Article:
This is a goals question, albeit rather indirect.  And the question itself reflects the dynamic perspective: rather than “what” your career goals are, it asks you to present them as a part of an ongoing process.  

It’s an essay for which the most work might come before you write it – in the preliminary thinking process.  Make it an exercise: FIRST, define your career objectives (short and longer term).  SECOND, identify what factors influenced the development of those objectives.  THIRD, of those factors, single out those related (directly and/or indirectly) to your management experience.  Now, you’ve got the raw material for your essay.

In the actual essay, you could start with career objectives and work back to portray the related management experience – or vice versa.  Either way, be specific in all aspects – make your goals concrete, and use anecdote and detail in describing the influential management experience.

Question 2: What was your response to a piece of feedback that you have received regarding an area of weakness?  (500 words max)

The adcom wants to see how frankly you portray the feedback and your own shortcoming, and how insightfully you contextualize your experience.  Secondarily, it’s about change –did you grow and change as a result of the feedback?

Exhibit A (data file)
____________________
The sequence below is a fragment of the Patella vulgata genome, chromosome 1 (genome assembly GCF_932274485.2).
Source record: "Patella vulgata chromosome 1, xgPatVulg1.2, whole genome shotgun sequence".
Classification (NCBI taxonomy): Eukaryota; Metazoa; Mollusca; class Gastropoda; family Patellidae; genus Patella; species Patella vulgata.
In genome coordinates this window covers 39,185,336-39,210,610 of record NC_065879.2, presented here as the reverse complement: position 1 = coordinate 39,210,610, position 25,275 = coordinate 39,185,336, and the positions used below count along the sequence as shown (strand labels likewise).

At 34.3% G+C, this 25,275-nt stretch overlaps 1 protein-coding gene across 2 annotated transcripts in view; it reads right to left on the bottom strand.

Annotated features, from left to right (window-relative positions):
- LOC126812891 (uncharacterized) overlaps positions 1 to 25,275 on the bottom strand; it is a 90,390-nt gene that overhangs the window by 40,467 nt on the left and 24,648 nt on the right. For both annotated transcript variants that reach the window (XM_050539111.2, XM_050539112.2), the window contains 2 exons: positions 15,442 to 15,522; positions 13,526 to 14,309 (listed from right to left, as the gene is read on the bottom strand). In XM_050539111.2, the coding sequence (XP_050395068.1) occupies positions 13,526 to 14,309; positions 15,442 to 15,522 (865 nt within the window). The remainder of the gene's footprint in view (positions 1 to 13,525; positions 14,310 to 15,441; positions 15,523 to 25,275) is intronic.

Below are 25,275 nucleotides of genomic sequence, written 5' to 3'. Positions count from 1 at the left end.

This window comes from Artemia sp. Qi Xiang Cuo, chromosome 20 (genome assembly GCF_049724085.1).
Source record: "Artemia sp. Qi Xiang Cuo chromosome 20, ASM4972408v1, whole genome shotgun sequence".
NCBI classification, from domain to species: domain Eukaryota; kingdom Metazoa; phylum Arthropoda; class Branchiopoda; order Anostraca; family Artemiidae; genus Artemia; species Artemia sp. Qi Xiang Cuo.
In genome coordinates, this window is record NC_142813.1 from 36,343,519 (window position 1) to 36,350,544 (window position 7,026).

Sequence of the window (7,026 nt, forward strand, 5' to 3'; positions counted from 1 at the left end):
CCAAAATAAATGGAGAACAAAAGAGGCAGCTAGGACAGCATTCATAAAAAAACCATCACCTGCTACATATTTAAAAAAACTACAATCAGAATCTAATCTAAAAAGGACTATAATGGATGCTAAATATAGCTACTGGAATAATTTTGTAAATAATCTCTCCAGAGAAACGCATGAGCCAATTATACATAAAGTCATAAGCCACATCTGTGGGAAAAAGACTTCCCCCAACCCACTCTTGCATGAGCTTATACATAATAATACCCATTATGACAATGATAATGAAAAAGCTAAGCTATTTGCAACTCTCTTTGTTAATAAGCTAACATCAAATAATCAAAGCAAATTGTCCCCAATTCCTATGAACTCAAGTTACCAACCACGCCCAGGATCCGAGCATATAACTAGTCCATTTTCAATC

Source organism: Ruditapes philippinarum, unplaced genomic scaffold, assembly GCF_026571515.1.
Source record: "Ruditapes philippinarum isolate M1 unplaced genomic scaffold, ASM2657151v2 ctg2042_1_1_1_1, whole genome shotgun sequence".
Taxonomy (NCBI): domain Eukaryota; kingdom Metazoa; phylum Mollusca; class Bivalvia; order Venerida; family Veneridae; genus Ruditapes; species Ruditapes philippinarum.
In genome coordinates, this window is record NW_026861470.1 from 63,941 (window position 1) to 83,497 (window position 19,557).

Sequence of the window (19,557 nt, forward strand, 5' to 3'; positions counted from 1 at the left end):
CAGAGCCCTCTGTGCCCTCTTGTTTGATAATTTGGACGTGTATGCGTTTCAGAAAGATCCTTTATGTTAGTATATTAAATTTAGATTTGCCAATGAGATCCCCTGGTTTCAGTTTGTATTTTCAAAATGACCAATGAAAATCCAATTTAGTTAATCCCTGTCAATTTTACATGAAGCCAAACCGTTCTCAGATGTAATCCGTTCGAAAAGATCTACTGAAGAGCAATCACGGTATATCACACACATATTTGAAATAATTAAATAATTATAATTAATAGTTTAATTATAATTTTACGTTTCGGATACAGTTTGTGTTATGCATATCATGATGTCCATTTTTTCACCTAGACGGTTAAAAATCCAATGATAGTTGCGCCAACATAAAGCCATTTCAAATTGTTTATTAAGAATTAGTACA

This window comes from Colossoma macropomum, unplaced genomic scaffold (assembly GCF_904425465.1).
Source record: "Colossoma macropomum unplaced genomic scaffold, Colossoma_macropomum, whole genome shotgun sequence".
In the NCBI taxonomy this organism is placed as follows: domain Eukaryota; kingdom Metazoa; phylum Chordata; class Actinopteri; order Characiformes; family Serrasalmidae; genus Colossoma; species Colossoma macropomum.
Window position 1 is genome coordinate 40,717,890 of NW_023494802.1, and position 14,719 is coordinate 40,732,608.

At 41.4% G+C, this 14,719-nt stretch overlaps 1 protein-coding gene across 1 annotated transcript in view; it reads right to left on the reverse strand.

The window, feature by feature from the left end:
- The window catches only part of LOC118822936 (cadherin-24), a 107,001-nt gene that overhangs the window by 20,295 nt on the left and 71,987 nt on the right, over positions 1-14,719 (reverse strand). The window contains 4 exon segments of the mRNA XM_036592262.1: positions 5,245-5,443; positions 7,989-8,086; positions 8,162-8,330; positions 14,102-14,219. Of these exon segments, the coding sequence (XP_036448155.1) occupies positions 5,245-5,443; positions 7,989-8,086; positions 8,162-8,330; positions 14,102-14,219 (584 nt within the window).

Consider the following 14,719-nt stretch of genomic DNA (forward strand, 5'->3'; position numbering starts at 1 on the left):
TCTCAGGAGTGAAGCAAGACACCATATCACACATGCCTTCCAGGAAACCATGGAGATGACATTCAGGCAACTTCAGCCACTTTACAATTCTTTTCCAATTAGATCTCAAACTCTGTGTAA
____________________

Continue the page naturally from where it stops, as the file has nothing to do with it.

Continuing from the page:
This essay will be most compelling and engaging if written as a story.  Start right in with the story’s setting – where, who, when (ideally make it a fairly recent experience, and one that holds some meaningful stakes).  Then progress through the story, highlighting not just what you and the other party said and did, but also your thinking as the story progresses.  Finally, give a short example of how you have applied this feedback (or your learning from this feedback experience) subsequently – in other words, how you grew.

Question 3 (500 words max):  Please choose ONE essay from the following two options:

If you could choose any three people who have ever lived to join you for dinner, who would you invite and why?

OR

If you were on the cover of any publication in 10 years, what would the headline and the content of the article be?

If the first two questions are rooted in real-world, concrete experience, this question urges you to “play” a little and use your imagination, wit, creativity, and possibly broader passions in answering.

Which should you answer?  Both are equally good; it depends on which serves your needs and interest best.